Whether you choose the north entrance (near San Vito lo Capo) or the southern one (near Scopello) we suggest you hike along the 7km trail to admire the riserva in all its iridescent beauty. It’s an easy hike, but definitely make sure to wear comfortable shoes, a protective hat and plenty of sunscreen as well as bringing enough water and swimwear. Yes, because even if the view from the path is spectacular, you shouldn’t hesitate to stop at one of the many bays and have a swim and enjoy the sound of the waves crashing against the shore and the soothing , gentle sea breeze rustling through your hair.

Day 4: Segesta and Erice

Although all that’s left of the original Segesta are ruins (only the nearby municipality of Calatafimi-Segesta is still inhabited) it used to be a very important city at the time of the ancient Greeks and Romans. But its origins are far more remote and quite obscure too: it was one of the major cities of the Elymians, one of the three indigenous peoples of Sicily. You can see what this ancient civilization (as well as the Greeks and the Romans) left in the outstanding archaeological site.

The highlights are definitely the Temple and the amphitheatre, both well preserved and surrounded by dazzling hilltops and valleys. It’s hard to put into words how such majestic, ancient buildings can make you feel. You’re a tiny dot standing in front of something huge that has endured the passage of time for hundreds of centuries.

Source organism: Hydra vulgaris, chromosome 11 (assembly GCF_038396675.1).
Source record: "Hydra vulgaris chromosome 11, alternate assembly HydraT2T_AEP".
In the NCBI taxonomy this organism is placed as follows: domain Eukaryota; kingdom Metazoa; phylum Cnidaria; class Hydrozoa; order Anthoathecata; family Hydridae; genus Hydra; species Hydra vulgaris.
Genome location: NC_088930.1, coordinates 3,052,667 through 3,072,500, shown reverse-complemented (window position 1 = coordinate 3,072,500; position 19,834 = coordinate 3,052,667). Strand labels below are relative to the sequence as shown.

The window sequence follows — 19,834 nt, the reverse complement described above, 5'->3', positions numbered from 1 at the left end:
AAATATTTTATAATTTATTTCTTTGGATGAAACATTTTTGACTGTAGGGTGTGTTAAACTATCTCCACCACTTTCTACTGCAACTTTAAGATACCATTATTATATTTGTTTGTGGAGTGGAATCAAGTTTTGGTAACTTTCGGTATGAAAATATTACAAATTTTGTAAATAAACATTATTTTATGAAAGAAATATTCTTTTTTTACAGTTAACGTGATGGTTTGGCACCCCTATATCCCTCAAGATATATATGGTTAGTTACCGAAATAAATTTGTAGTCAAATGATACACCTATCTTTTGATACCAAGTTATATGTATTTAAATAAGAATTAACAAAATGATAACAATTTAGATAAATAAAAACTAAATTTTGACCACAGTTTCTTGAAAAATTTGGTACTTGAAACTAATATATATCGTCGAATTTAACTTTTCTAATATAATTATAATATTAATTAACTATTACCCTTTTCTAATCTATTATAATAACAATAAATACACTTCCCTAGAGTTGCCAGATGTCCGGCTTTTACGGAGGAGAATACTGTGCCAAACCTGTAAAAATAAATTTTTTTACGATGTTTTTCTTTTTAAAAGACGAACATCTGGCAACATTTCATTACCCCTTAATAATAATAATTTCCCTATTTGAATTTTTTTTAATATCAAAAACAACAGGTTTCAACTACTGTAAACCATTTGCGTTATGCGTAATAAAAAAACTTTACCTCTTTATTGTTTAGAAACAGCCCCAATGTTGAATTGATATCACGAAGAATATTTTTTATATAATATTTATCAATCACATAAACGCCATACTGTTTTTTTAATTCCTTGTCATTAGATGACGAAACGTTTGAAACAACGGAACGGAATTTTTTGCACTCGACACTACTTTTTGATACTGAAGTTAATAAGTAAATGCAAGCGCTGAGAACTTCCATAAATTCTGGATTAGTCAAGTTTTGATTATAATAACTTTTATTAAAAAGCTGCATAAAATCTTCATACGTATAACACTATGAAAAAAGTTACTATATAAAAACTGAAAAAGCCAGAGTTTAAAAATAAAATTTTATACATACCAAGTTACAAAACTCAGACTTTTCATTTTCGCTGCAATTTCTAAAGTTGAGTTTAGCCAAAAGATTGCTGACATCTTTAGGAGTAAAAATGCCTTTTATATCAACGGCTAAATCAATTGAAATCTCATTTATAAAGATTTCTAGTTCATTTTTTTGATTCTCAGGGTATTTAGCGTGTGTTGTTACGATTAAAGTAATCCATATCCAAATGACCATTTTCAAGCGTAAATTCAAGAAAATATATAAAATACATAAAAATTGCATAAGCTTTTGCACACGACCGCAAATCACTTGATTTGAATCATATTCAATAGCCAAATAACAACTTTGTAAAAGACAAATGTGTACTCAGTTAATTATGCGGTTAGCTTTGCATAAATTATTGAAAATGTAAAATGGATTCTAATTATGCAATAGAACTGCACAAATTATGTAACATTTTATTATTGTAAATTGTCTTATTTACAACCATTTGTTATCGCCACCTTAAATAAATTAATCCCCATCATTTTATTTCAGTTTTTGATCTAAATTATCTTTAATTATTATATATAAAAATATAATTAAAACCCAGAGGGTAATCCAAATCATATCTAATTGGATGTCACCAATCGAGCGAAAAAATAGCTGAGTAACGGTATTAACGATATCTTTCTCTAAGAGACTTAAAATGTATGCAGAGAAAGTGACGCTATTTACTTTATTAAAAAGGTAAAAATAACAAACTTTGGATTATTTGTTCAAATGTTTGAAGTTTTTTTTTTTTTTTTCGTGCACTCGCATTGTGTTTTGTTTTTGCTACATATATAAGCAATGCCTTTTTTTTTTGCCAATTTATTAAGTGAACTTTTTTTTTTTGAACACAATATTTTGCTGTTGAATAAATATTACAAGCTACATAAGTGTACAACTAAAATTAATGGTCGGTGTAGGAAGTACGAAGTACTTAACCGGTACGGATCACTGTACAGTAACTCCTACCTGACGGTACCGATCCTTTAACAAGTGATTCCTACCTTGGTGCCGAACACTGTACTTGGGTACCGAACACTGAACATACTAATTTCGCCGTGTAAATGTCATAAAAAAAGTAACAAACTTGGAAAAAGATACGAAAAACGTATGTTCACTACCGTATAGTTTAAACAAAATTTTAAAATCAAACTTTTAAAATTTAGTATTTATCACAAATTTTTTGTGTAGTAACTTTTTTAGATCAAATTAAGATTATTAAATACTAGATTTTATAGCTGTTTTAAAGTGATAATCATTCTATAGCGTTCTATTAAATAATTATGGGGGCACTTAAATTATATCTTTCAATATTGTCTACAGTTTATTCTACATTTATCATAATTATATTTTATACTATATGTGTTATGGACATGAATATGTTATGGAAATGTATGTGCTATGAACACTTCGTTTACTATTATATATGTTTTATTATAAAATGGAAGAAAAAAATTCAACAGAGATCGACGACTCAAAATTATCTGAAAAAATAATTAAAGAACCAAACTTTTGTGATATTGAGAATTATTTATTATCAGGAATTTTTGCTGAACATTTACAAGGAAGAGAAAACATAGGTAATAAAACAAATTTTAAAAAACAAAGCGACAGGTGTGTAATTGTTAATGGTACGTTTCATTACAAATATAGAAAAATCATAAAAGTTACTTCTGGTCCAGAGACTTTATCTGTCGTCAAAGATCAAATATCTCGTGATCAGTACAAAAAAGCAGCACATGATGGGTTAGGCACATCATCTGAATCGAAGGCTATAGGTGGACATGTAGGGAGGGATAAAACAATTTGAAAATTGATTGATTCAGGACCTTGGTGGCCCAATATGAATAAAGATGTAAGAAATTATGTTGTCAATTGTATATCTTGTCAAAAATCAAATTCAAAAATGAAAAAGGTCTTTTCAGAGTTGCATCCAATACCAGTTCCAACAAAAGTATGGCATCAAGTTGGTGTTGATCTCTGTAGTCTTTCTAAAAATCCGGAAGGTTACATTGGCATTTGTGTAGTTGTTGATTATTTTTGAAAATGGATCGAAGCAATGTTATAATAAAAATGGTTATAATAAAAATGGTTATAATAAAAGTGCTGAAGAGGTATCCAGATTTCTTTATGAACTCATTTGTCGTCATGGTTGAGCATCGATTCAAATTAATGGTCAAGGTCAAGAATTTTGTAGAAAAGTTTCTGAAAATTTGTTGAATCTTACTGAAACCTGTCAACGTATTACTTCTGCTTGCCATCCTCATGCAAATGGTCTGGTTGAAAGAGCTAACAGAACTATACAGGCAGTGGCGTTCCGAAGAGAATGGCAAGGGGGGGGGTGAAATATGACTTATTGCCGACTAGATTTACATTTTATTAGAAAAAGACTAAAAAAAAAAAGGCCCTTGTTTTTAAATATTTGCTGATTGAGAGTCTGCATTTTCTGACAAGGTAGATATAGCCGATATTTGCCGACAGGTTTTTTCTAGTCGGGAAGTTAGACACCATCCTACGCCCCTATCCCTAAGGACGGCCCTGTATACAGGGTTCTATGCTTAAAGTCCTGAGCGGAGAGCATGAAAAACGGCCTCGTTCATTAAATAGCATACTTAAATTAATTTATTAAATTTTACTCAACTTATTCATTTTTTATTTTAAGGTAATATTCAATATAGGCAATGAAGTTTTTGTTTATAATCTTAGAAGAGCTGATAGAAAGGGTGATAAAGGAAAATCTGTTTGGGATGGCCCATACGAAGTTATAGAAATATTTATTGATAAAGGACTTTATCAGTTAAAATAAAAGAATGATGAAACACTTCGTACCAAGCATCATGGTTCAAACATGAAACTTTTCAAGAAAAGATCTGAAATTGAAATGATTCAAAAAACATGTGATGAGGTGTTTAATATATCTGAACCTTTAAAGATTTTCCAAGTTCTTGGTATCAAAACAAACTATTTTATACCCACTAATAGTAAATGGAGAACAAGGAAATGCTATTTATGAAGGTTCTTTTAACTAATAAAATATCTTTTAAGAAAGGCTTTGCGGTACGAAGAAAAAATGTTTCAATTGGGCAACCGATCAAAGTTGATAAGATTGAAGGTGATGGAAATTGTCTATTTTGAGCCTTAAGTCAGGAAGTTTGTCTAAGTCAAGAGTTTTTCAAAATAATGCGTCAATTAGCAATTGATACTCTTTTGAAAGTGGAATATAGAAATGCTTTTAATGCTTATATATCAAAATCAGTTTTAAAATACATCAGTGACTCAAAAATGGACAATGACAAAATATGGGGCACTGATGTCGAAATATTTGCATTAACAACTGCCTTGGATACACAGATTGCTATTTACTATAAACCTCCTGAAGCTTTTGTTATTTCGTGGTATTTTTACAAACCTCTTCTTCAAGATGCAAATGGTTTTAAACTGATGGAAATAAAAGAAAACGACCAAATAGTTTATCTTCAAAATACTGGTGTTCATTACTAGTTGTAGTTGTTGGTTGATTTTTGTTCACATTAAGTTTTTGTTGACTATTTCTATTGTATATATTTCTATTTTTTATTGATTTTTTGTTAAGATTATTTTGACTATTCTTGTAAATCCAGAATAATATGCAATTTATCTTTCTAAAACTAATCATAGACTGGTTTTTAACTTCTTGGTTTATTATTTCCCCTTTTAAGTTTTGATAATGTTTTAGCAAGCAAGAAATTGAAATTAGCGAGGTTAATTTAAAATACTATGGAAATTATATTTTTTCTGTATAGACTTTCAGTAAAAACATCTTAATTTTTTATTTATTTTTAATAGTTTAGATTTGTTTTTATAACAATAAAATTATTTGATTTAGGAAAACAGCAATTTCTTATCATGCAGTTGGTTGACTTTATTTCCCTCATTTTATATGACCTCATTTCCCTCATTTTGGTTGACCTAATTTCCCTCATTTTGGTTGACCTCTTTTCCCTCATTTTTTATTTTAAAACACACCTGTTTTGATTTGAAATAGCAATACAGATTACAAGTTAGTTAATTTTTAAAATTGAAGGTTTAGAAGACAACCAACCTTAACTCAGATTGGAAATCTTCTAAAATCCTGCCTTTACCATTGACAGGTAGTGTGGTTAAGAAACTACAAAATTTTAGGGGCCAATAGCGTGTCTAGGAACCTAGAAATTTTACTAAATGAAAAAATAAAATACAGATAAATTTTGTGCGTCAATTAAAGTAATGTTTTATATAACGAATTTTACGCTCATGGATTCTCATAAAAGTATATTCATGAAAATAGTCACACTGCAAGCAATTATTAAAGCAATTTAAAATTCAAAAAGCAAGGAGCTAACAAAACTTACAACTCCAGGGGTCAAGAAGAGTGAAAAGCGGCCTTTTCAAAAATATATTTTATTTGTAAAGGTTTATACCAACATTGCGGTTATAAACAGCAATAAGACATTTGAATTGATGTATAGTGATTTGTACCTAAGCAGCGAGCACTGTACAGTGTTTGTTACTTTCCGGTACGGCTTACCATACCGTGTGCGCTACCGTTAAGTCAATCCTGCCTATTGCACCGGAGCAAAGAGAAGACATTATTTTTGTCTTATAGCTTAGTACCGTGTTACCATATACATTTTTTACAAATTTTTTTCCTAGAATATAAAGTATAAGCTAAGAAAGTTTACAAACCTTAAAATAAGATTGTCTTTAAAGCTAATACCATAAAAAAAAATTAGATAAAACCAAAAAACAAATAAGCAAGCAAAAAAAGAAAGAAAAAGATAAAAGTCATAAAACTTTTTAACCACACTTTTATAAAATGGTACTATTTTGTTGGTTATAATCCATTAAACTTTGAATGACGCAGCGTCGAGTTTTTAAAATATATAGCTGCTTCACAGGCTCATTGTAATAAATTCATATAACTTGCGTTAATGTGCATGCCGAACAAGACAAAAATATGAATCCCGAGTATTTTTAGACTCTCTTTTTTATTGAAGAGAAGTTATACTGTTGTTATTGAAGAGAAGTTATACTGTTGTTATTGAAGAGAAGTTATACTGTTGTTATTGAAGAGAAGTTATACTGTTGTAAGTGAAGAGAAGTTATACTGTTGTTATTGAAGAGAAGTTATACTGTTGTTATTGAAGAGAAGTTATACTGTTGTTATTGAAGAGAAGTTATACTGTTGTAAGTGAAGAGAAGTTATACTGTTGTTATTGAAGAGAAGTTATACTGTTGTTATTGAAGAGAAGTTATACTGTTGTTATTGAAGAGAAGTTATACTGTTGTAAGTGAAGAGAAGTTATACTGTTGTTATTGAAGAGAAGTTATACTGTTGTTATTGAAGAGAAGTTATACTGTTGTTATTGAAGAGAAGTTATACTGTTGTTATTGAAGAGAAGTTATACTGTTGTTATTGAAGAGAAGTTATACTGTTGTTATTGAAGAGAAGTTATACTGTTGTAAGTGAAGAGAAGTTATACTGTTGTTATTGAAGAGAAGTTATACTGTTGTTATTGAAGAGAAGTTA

Segesta's temple
Temple in Segesta

And speaking of history, the next place we’re guiding you to is Erice, an extremely well-preserved medieval hill-town high above the harbour of Trapani. You can reach it by taking the cable car (funivia) which climbs from the outskirts of Trapani to Porta Trapani, the gateway into Erice’s old town. This ten-minute panoramic journey with views back over the sea and the Egadi Islands is definitely the most fun way to reach it. Another option would be going by car or taking a bus in Trapani. 

Just as Segesta, the town was founded by the Elymians, but given its naturally fortified position, it was conquered and reconquered multiple times: after the Greeks, the Carthaginians and the Romans, it was ruled by the Arabs and the Normans. As it’s often the case in Sicily, every civilisation left traces of its culture in the art, the architecture and even the local cuisine.

 Get lost in the labyrinth of tiny medieval streets and let them lead you to Erice’s most famous attractions, such as the Pepoli tower, an eclectic mix of liberty and Arabic-inspired architecture, and the Venus Castle, built on the ruins of an Elymian-Phoenician-Roman temple. The architectural heritage of the town also includes more than 60 churches: the medieval San Giovanni Battista church and the gothic Duomo (or Chiesa Madre) are surely worth paying a visit.

 As Erice is particularly renowned for its pastries, don’t forget to stop to have a taste of a “genovese” (a scrumptious buttery and flaky treat filled with lemon scented pastry cream) or a typical almond cookie.

Castles Erice
Erice's castles

Where to stay in Erice:

Day 5: Marsala and Stagnone

Marsala is well known for its amber-coloured sweet wine, named after the city, but it also has considerable cultural heritage. Built on the ruins of the ancient Carthaginian city of Lilybaeum, the city was later conquered by the Romans, the Arabic Berbers and Norman, Angevin and Aragonese troops. 

In the archaeological Lilibeo Museum you can admire two different permanent exhibitions that branch off from the entrance: the first one, on the right, shows underwater finds, and the other, on the left, illustrates the history of the city of Lilybaeum through history. In the main hall, you’ll find a monumental view of the wreck of an ancient Punic Ship, the Museum's main attraction.

Other sights not to miss in the city centre are the Cathedral in Norman and Baroque style, and the Flemish tapestries museum.

Marsala at night
Marsala's city centre